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Don't Spook the Peace Corps

As the Peace Corps prepared this week to celebrate 35 years of voluntary service by more than 140,000 Americans, it was astounding to read Richard Haass's suggestion that the Peace Corps should be used as a "cover" for confronting some of this country's most serious national security problems, such as "terrorists, drug cartels, criminal organizations and rogue states" {"Don't Hobble Intelligence Gathering," op-ed, Feb. 15}. Haass further asserts that "nothing the U.S. government can do or say can convince others that no . . . Peace Corps volunteer is a spy." Finally, Haass questions the wisdom of continuing the current prohibition against using the Peace Corps as a cover for intelligence-gathering purposes and dismisses as "dubious" any concerns that a Peace Corps volunteer (or for that matter, a journalist or member of the clergy) might be tainted or put in danger if this policy were changed.

Haass should speak to a returned Peace Corps volunteer or those of us who work to support nearly 7,000 volunteers currently serving in 94 countries. His suggestion about making the Peace Corps a part of the intelligence community is both dangerous and cynical.

The strict separation -- both in fact and appearance -- between the Peace Corps and any intelligence agency has been a bedrock principle for every administration since 1961 to ensure the safety and security of volunteers. Peace Corps volunteers often serve in remote areas of their host countries without access to modern communications or special security arrangements. They are not government employees, are paid only a small subsistence allowance and are not granted any special privileges, such as diplomatic immunity. They are prohibited from involving themselves in the political affairs of their host countries. To suggest casually that the Peace Corps should be used as a "cover" to gather intelligence is reckless; to actually carry this out would place the lives of volunteers in serious danger.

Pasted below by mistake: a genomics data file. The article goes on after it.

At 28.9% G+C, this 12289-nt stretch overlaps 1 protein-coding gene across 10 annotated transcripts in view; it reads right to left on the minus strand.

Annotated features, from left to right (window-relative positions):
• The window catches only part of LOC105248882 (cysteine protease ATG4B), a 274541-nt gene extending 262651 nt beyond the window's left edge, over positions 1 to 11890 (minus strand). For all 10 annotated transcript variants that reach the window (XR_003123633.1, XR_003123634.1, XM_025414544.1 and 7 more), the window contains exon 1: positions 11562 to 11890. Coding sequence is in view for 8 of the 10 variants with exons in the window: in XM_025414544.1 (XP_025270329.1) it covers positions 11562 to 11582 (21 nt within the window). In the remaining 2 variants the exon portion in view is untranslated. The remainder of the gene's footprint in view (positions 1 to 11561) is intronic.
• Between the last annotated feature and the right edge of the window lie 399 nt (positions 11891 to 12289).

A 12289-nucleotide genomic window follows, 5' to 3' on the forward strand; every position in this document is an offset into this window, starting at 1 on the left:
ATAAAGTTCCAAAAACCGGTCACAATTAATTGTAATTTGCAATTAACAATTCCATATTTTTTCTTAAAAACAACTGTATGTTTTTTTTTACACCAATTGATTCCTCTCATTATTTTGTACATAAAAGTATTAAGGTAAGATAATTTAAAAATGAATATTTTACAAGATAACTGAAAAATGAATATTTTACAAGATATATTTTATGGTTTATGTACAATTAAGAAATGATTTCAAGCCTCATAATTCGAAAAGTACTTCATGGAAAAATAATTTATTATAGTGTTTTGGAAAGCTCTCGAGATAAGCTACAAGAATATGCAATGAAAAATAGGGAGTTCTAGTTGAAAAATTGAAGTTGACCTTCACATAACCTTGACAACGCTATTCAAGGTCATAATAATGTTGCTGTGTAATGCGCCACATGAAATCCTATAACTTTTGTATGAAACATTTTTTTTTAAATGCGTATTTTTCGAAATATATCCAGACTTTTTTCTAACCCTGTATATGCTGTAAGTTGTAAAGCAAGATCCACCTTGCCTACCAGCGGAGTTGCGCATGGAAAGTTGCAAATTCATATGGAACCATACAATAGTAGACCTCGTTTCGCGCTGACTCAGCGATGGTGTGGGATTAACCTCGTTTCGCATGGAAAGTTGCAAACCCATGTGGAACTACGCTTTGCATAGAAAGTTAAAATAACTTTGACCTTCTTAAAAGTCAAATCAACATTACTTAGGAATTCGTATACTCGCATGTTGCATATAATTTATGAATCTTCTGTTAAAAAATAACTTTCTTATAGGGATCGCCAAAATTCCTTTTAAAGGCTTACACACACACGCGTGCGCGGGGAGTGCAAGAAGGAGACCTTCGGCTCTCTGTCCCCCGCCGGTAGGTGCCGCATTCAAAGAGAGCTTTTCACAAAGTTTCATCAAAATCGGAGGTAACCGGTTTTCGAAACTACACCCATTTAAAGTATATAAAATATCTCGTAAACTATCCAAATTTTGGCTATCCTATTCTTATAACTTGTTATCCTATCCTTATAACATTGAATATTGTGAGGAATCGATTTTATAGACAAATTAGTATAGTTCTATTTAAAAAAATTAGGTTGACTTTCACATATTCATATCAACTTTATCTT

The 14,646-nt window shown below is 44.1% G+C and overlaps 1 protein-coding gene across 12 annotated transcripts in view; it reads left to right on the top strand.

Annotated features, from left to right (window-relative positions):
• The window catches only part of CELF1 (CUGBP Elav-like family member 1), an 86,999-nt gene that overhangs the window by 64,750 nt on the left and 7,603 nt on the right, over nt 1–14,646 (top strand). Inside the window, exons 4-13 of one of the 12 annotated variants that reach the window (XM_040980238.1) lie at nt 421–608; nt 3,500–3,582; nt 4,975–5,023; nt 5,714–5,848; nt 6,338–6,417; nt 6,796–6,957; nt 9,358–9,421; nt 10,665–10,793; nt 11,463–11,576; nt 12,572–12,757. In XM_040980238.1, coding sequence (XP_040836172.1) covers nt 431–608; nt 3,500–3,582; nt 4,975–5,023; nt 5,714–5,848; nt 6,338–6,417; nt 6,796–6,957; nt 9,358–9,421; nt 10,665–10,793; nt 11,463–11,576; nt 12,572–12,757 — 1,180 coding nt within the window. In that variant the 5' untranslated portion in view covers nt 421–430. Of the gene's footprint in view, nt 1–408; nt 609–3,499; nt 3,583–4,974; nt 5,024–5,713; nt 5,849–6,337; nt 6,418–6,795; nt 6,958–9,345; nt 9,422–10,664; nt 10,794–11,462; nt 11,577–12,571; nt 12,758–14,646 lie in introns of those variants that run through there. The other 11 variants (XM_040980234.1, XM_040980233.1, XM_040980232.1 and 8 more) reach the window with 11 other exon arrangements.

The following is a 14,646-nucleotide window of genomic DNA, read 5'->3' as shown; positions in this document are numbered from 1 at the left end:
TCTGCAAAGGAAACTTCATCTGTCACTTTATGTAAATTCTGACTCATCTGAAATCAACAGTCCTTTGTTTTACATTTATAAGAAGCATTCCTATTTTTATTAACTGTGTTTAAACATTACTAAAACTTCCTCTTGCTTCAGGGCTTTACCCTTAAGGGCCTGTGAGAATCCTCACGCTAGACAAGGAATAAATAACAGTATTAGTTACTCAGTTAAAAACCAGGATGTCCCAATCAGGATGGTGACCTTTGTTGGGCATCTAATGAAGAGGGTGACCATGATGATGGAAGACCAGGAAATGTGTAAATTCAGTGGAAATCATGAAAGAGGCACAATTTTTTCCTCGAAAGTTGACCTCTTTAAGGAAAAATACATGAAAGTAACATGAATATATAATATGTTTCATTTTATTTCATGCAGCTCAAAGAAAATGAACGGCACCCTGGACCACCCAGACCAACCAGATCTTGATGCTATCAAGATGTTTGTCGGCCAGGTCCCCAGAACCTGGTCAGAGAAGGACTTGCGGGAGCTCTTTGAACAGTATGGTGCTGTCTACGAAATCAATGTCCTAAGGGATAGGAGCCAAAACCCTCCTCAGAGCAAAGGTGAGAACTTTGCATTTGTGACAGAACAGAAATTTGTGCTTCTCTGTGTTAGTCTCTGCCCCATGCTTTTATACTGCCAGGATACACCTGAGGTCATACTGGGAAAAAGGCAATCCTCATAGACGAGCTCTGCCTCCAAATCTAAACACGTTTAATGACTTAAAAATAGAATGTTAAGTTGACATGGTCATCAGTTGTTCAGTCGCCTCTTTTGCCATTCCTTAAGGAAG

The safety of volunteers is reason enough alone to keep intact the concrete wall between the Peace Corps and our intelligence community. But there is another reason that goes to the heart of what the Peace Corps is all about. The Peace Corps' mission calls for volunteers to live and work with people in developing countries at the grass-roots level and to strengthen mutual understanding between Americans and other people around the world. The work that volunteers do is, in other words, antithetical to intelligence activities, and without complete separation between the Peace Corps and our intelligence agencies, no government would have ever invited Peace Corps volunteers to serve in their countries.

It is true that in the past some Communist regimes and movements alleged for propaganda purposes that the Peace Corps was a front for the Central Intelligence Agency. But contrary to Mr. Haass's assertion, we have done a great deal to reassure our host-country governments that volunteers are exactly what we represent them to be: altruistic Americans who, in the spirit of trust and friendship, want to help make a difference in the lives of people around the world. In the face of hardship and sacrifice, they have led efforts to help address the pressing problems of poverty, disease, environmental degradation, and lack of economic opportunity. Over the decades they have touched the lives of countless people in the developing world. Because of their hard work and dedication, the Peace Corps has become one of this country's most successful and popular institutions. Volunteers have created a legacy that has generated enormous respect and goodwill for our country. The suggestion that this legacy should be used as a cover for intelligence activities reeks of cynicism.

Our intelligence community has its own mission, but the Peace Corps is not, and should not be, a part of it. Out of respect and concern for the personal safety of Americans who are serving their country as Peace Corps volunteers, Haass should withdraw his proposal.


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